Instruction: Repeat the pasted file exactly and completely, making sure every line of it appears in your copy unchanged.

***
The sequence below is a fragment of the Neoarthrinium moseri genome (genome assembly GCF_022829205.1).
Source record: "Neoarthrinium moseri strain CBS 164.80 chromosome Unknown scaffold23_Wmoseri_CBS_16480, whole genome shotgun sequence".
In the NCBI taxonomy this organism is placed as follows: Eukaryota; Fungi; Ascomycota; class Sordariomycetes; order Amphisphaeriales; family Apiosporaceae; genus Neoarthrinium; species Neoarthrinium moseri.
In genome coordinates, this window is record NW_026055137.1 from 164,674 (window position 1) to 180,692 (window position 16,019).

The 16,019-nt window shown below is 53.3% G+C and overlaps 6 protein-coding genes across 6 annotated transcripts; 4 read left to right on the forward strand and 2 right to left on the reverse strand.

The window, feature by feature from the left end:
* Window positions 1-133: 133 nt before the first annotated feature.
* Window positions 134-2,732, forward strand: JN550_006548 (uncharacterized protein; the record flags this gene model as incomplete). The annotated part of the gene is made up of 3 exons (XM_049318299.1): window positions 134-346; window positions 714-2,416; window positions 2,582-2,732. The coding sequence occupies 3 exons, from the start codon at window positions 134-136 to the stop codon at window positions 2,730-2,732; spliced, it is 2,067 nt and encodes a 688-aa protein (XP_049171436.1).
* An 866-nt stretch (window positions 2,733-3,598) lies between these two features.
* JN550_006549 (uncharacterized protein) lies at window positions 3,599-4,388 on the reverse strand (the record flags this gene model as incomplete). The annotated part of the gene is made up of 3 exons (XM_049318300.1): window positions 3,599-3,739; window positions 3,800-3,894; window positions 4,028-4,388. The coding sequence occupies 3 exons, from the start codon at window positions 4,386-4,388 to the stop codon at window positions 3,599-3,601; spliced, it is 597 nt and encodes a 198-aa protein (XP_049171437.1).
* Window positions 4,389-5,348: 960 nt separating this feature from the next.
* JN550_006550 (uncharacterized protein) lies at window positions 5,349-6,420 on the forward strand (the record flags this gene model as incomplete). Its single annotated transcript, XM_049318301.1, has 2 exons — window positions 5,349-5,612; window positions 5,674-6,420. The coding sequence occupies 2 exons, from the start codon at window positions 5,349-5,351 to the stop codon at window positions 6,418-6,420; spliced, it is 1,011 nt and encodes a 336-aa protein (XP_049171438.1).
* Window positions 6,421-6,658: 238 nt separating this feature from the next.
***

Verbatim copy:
The sequence below is a fragment of the Neoarthrinium moseri genome (genome assembly GCF_022829205.1).
Source record: "Neoarthrinium moseri strain CBS 164.80 chromosome Unknown scaffold23_Wmoseri_CBS_16480, whole genome shotgun sequence".
In the NCBI taxonomy this organism is placed as follows: Eukaryota; Fungi; Ascomycota; class Sordariomycetes; order Amphisphaeriales; family Apiosporaceae; genus Neoarthrinium; species Neoarthrinium moseri.
In genome coordinates, this window is record NW_026055137.1 from 164,674 (window position 1) to 180,692 (window position 16,019).

The 16,019-nt window shown below is 53.3% G+C and overlaps 6 protein-coding genes across 6 annotated transcripts; 4 read left to right on the forward strand and 2 right to left on the reverse strand.

The window, feature by feature from the left end:
* Window positions 1-133: 133 nt before the first annotated feature.
* Window positions 134-2,732, forward strand: JN550_006548 (uncharacterized protein; the record flags this gene model as incomplete). The annotated part of the gene is made up of 3 exons (XM_049318299.1): window positions 134-346; window positions 714-2,416; window positions 2,582-2,732. The coding sequence occupies 3 exons, from the start codon at window positions 134-136 to the stop codon at window positions 2,730-2,732; spliced, it is 2,067 nt and encodes a 688-aa protein (XP_049171436.1).
* An 866-nt stretch (window positions 2,733-3,598) lies between these two features.
* JN550_006549 (uncharacterized protein) lies at window positions 3,599-4,388 on the reverse strand (the record flags this gene model as incomplete). The annotated part of the gene is made up of 3 exons (XM_049318300.1): window positions 3,599-3,739; window positions 3,800-3,894; window positions 4,028-4,388. The coding sequence occupies 3 exons, from the start codon at window positions 4,386-4,388 to the stop codon at window positions 3,599-3,601; spliced, it is 597 nt and encodes a 198-aa protein (XP_049171437.1).
* Window positions 4,389-5,348: 960 nt separating this feature from the next.
* JN550_006550 (uncharacterized protein) lies at window positions 5,349-6,420 on the forward strand (the record flags this gene model as incomplete). Its single annotated transcript, XM_049318301.1, has 2 exons — window positions 5,349-5,612; window positions 5,674-6,420. The coding sequence occupies 2 exons, from the start codon at window positions 5,349-5,351 to the stop codon at window positions 6,418-6,420; spliced, it is 1,011 nt and encodes a 336-aa protein (XP_049171438.1).
* Window positions 6,421-6,658: 238 nt separating this feature from the next.